Customers want easy access to information—and they want it quick. They also have little patience for self-service options that can’t understand their needs or provide accurate answers to their questions. Chatbots increasingly provide a valuable 24/7 channel for simple transactions and communication, but how do you get customers to trust the technology and use it, rather than bypassing it for a human agent?
Parts 1 and 2 of this series looked at typical applications for customer service chatbots, common misconceptions about capabilities, how chatbots can be used to support call center agents, and how to prepare for chatbot adoption. In this post, our chatbot experts offer advice on how to overcome customer reluctance to use chatbots and customer onboarding tips.
The experts who participated in this Q&A series are: Chris Connolly, Vice President Product Marketing, Genesys; Emma Furlong, Lead Content Strategist, Clinc; Dave Hoekstra, WFM Evangelist, Teleopti; Scott Kolman, VP of Product & Corporate Marketing, Five9; Alok Kulkarni, CEO, Cyara; Jen Snell, VP of Product Marketing for Intelligent Self-Service, Verint; Shellie Vornhagen, SVP Marketing and North American Sales, Astute; and Charly Walther, VP of Product and Growth, Gengo.ai.
How can businesses overcome customer reluctance to use chatbots for service and support issues?
CHRIS CONNOLLY: All business leaders contemplating the deployment of bots should consider mindful design of the user experience. Bots need to have utility, but they also need to get out of the way quickly when they are not wanted by the end user or if they are unable to answer the customer inquiry. Putting a bot in the experience with the intent to simply contain the user to that experience will do more harm than good. We recommend that, first, business take the steps to roll out bots internally to an expert audience, and then progressively expand the invited parties before exposing the capability to end customers. We have found that the most successful customer adoptions have focused on specific and narrow tasks. This must be clearly communicated to the end user so as to set clear expectations of what can and cannot be done.
EMMA FURLONG: One of the main reasons customers are reluctant to use customer service chatbots is that they lack trust that the bot will handle their issues successfully. If you can deploy a virtual assistant that defies mainstream expectations by understanding natural language and resolving issues quickly and with accuracy, any reluctance will diminish, if not disappear.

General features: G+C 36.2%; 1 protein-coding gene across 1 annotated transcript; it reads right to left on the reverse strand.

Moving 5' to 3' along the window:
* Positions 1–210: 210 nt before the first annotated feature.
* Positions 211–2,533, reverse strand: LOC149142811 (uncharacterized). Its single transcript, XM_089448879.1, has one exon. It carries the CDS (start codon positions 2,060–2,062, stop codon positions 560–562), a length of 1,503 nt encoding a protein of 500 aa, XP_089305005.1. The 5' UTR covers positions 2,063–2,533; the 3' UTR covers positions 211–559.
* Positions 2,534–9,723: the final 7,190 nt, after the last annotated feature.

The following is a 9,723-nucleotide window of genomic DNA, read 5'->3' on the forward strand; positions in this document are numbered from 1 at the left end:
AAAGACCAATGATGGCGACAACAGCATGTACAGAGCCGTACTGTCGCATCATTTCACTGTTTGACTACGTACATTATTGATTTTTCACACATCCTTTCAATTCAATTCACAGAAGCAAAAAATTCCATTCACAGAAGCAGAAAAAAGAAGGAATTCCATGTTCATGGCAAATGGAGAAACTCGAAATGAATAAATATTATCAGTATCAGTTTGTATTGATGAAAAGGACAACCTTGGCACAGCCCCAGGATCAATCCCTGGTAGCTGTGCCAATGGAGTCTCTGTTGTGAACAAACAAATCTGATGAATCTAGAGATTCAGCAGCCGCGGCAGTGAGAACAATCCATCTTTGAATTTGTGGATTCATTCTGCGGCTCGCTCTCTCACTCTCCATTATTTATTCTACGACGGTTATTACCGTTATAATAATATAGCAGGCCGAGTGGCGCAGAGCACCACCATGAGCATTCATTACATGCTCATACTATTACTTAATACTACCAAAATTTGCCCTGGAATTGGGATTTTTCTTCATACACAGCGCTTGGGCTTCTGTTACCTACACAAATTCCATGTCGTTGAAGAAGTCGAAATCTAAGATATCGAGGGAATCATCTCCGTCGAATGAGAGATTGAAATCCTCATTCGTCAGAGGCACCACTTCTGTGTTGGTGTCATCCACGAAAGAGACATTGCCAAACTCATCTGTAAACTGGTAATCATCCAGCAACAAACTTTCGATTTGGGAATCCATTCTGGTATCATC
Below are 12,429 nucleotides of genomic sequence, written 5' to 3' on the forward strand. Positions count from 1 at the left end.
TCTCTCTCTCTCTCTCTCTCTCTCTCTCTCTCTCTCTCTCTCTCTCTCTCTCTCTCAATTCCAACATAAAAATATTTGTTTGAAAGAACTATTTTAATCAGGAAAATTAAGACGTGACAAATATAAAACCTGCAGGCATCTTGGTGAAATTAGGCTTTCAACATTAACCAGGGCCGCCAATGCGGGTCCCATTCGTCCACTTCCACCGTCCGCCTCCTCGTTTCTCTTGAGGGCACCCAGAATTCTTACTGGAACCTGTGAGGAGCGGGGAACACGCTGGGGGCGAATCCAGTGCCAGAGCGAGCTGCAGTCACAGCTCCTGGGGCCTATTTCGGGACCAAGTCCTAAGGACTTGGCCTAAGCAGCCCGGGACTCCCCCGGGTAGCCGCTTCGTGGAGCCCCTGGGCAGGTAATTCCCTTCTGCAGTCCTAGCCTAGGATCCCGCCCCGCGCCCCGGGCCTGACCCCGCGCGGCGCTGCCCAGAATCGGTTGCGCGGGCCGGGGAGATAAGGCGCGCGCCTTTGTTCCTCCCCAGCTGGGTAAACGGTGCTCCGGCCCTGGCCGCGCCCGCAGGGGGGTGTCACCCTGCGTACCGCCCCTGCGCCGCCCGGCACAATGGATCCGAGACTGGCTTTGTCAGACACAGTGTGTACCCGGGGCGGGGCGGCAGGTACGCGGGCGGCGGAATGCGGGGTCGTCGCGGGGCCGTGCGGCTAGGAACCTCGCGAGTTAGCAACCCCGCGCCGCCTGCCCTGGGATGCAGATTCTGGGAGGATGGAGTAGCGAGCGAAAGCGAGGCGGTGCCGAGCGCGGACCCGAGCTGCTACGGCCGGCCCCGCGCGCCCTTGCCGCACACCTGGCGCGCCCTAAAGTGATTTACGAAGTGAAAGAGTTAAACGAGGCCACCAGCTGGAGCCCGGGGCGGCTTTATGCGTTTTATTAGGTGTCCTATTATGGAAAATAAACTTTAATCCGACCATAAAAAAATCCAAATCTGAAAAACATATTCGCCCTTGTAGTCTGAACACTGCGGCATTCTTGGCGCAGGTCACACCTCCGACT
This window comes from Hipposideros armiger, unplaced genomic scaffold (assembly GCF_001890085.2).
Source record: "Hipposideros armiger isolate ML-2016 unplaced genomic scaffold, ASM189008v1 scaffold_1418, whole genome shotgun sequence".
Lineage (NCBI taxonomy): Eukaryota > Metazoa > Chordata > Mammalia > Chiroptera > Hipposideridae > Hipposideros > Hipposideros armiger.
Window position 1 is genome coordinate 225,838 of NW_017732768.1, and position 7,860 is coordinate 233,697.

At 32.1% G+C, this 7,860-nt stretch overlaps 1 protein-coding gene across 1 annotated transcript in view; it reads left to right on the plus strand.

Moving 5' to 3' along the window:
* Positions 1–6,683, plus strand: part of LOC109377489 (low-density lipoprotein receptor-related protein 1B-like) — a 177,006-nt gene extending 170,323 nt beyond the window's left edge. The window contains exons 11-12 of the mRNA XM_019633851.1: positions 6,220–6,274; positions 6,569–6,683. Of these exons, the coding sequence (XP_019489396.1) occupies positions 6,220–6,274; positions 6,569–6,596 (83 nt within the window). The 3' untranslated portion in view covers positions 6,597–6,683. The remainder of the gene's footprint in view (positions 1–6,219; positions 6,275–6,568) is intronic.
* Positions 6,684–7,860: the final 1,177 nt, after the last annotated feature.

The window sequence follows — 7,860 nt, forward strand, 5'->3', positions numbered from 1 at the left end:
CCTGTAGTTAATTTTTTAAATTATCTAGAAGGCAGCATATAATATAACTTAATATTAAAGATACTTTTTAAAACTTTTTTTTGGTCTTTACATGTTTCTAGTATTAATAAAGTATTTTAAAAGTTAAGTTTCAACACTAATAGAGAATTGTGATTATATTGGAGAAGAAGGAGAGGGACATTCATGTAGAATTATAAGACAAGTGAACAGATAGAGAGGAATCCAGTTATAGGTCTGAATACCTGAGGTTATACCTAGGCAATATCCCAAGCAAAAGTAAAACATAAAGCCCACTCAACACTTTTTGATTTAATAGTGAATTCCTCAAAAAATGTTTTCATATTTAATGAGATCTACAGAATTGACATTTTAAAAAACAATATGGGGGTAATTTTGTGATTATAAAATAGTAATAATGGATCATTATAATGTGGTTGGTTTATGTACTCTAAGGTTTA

DAVE HOEKSTRA: Make the chatbot a guided tour instead of an open-ended journey. Customers have an inherent distrust of chatbots; not because they don’t trust their abilities, but because experience has taught them that chatbots won’t do what customers need. By making the chatbot gently guide the customer to the queries that can be performed, customers will slowly gain trust that their queries will be answered and their time won’t be wasted.
SCOTT KOLMAN: A few things can be done here to lessen resistance and encourage participation. First, don’t try to fool the customer that they are talking to a live agent. Make it clear that they are speaking to a chatbot. Second, make it easy to escalate the interaction from a chatbot to a live agent, and when you do so, ensure that the text of the conversation is provided to the agent to avoid the need to start all over. In fact, in a recent Zogby Research consumer survey, respondents were asked their willingness to interact with a bot. A relatively small portion were open to it, yet a much larger percentage of respondents (regardless of age) were open to it as long as they can speak to a live agent, if needed.
JEN SNELL: People are increasingly adopting and relying on intelligent systems in their daily routine. To build reliability that will drive customer engagement with chatbots, it’s important to focus on transparency and trust with end users. A chatbot or IVA is much like an employee—the more you train it the better it will become. As the IVA is in training, it’s always important to keep the eye on the overall goal, which is to serve your customers. When the chatbot is unable to answer, make sure that you seamlessly connect the customers with the right person to get them the information they need. Obtaining a positive outcome with little effort will ensure that your customers do not abandon the chatbot.
CHARLY WALTHER: It’s important to remember that a chatbot should initially allow customers to choose their own destiny. If they are reluctant, the easiest thing to do is simply offer them both options. For example, while clients wait to talk to a human via support chat, they could be offered the chance to ask the chatbot some questions in the meantime. In this way, the chatbot can only be a positive experience. If it fails to answer the right questions, then the customer simply continues waiting for the support agent.
This kind of setup also allows the chatbot to take on more responsibility as clients become accustomed to it. As you to collect more data for your chatbot, you can train it to answer more and more questions. Eventually, you will be able to tip the balance and have the chatbot answer more questions than the live support agent. Through gradual expansion in a safe environment, you give customers the opportunity to choose the chatbot for themselves.
What is your best tip for successfully onboarding chatbot customers?
EMMA FURLONG: The best way to onboard new customers to a chatbot is to show them a remarkable experience. If a customer sees a demo or video of the chatbot in action, and solving real problems, they will be much more likely to drop their misconceptions and try it.
Read Part 4 of this series to learn about trends and developments in chatbot technology that will positively impact the customer experience, as well as advice to ensure that your chatbot solution aligns with your CX and business objectives.